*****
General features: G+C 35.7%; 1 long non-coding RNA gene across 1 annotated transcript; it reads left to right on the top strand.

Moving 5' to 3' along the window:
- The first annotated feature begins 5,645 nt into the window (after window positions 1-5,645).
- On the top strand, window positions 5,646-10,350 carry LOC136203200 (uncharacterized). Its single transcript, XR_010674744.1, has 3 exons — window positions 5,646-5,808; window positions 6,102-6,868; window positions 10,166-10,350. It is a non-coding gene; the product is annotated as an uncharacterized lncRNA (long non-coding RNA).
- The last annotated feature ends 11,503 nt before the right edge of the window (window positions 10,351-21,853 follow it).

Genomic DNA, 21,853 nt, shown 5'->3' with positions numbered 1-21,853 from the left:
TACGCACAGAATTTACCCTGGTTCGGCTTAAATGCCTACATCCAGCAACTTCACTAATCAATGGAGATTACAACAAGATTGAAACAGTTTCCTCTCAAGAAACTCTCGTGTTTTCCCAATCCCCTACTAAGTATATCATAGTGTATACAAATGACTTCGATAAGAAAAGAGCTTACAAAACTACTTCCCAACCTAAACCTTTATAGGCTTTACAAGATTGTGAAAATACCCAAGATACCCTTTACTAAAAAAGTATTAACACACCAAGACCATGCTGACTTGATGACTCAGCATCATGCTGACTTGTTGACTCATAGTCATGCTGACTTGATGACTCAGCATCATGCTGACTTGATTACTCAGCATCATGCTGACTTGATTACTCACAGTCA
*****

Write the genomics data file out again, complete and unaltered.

General features: G+C 35.7%; 1 long non-coding RNA gene across 1 annotated transcript; it reads left to right on the top strand.

Moving 5' to 3' along the window:
- The first annotated feature begins 5,645 nt into the window (after window positions 1-5,645).
- On the top strand, window positions 5,646-10,350 carry LOC136203200 (uncharacterized). Its single transcript, XR_010674744.1, has 3 exons — window positions 5,646-5,808; window positions 6,102-6,868; window positions 10,166-10,350. It is a non-coding gene; the product is annotated as an uncharacterized lncRNA (long non-coding RNA).
- The last annotated feature ends 11,503 nt before the right edge of the window (window positions 10,351-21,853 follow it).

Genomic DNA, 21,853 nt, shown 5'->3' with positions numbered 1-21,853 from the left:
TACGCACAGAATTTACCCTGGTTCGGCTTAAATGCCTACATCCAGCAACTTCACTAATCAATGGAGATTACAACAAGATTGAAACAGTTTCCTCTCAAGAAACTCTCGTGTTTTCCCAATCCCCTACTAAGTATATCATAGTGTATACAAATGACTTCGATAAGAAAAGAGCTTACAAAACTACTTCCCAACCTAAACCTTTATAGGCTTTACAAGATTGTGAAAATACCCAAGATACCCTTTACTAAAAAAGTATTAACACACCAAGACCATGCTGACTTGATGACTCAGCATCATGCTGACTTGTTGACTCATAGTCATGCTGACTTGATGACTCAGCATCATGCTGACTTGATTACTCAGCATCATGCTGACTTGATTACTCACAGTCA